Some days, my husband and I would drive a distance – 30, 40 miles – to walk. Over time, we developed favorite places, places to which we’ve returned again and again. We came to enjoy walks at the Martinez Slough, where we watched the water ebb and flow from the tide, sometimes allowing us to see a shipwreck in the Carquinez Strait, sometimes not. Often afterward, we’d drive through the neighborhoods of Martinez, sightseers with a lot of time on our hands. Or we’d walk downtown, alone on the empty streets.

We walked in downtown Oakland, too, not far from our home. In the weeks after the George Floyd protests, we took our time, looking at the graffiti that lined the buildings on Broadway. We stopped to take pictures. We discovered places in our city we had not seen before, or places that we had only driven past in our cars.

As the months passed, we became more accustomed to this new, quieting rhythm, and we added new sites to our list of walks. One day, we drove to Half Moon Bay, where we walked along the shore of the Pacific Ocean, and then we walked on the high ridge that overlooks the shore. Because we live across the Bay from San Francisco, whose skyline we can see from our front window, we started to drive across the Bay Bridge – a dream to drive in pandemic days, with so little traffic! – to a different neighborhood on each visit, for a long walk on the hills, taking in the sites of the new places that we discovered.

One day in the fall of that first year, we drove to Apple Hill in the foothills of the Sierra Mountains for the yearly Apple Festival. We were grateful that the booths and stands, open-air, were open, yet were not filled with people from a long line of tour buses, which they had been in the past. The sight-seers’ loss was our gain as we enjoyed the quiet and safe surroundings.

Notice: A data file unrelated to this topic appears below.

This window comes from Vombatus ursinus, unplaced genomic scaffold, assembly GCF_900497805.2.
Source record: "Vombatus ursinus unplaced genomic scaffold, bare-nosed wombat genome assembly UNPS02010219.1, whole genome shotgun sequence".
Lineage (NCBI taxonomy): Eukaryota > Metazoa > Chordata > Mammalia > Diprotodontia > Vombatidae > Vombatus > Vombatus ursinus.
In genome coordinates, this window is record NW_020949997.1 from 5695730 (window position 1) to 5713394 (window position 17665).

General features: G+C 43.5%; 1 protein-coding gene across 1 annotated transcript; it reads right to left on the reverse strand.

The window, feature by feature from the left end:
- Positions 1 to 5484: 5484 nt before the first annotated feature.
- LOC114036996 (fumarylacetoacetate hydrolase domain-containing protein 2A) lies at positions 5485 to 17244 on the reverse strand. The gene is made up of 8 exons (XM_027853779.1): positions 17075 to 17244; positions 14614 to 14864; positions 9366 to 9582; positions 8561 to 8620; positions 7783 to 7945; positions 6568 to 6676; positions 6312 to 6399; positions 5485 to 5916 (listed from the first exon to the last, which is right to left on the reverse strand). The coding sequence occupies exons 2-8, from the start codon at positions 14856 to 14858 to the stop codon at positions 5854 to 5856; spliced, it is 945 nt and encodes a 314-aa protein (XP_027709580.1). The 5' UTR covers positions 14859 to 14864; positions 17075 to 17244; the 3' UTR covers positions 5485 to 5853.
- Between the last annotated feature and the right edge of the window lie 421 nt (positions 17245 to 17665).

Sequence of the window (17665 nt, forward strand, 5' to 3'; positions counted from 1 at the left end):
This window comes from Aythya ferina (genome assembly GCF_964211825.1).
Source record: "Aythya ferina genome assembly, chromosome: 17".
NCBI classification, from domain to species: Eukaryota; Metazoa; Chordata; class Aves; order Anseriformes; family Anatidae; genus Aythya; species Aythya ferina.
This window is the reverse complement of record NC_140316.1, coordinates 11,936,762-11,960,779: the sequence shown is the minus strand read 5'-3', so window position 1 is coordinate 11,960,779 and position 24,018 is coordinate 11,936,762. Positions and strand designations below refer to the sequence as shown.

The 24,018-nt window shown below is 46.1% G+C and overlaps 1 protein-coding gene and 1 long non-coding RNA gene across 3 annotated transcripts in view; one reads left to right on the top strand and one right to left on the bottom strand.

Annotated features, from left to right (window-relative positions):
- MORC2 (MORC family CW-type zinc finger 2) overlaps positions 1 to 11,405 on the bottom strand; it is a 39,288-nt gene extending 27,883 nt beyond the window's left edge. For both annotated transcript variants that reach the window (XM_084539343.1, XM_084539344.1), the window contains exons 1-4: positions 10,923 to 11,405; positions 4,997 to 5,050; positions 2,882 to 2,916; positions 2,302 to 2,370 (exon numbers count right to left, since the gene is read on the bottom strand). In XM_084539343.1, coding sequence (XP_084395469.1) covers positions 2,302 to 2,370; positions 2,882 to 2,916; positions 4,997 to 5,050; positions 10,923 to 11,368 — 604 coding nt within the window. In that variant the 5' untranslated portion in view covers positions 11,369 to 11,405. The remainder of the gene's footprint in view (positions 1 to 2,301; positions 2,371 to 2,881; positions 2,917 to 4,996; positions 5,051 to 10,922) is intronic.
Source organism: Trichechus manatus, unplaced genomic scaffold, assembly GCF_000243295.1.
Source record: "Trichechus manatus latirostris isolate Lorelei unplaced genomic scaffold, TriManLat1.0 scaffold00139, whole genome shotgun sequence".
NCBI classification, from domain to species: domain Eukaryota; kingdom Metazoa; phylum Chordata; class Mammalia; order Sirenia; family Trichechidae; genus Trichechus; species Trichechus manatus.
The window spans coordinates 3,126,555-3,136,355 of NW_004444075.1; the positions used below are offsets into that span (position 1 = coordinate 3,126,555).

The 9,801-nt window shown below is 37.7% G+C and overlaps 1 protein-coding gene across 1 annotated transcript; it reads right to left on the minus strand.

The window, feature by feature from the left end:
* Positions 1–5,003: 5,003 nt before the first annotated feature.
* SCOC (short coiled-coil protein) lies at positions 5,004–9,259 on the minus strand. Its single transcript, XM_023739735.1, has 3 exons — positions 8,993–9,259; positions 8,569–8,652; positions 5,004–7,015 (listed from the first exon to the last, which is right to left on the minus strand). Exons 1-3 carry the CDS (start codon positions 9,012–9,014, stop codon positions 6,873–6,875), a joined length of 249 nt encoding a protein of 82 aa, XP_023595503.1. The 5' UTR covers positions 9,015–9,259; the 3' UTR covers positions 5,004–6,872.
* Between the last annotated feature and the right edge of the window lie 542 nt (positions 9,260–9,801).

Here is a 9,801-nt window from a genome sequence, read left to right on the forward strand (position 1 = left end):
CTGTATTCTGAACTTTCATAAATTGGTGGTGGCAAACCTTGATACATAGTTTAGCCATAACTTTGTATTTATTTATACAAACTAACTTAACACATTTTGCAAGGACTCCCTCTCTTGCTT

Those early days of the pandemic are in the past, now. The busy street a block from our house is busy again. During the day and at night, I can hear the traffic passing, cars filled with folks busy in their lives. Now, although I continue to go to the grocery store early in the day – a habit I developed during the pandemic – even then, it can be busy, with lines of people waiting to check out.

Now, we are waiting – again – for another spike in COVID cases to complete its work, and, now, having learned about the ability of the virus to evolve again, and again, those early days are a long time ago. This is a new time, it seems.

Still, what will our lives be like when we are not barraged daily with new virus updates – the number of deaths, rising again, news stories of the famous who have lost their lives to COVID, COVID as the central and first news story, day after day?? We listen to the news each day, noting whether or not COVID is the first story of the newscast.

I’m in an in-between time, once again, in my life. What will interest me now? Where will I ever want to go, after this pandemic has moved into endemic mode? What will this new stage of my life, a stage I am not entering alone, but with all the other inhabitants of this world, be like? What will have changed, and what will not have changed? I guess, mostly, this is a time of questions.

Driving into Oakland from San Francisco on the Bay Bridge, March 16, 2020. The ship pictured was a cruise ship stranded in Oakland at the beginning of the pandemic. Photo credit: Mary Elyn Bahlert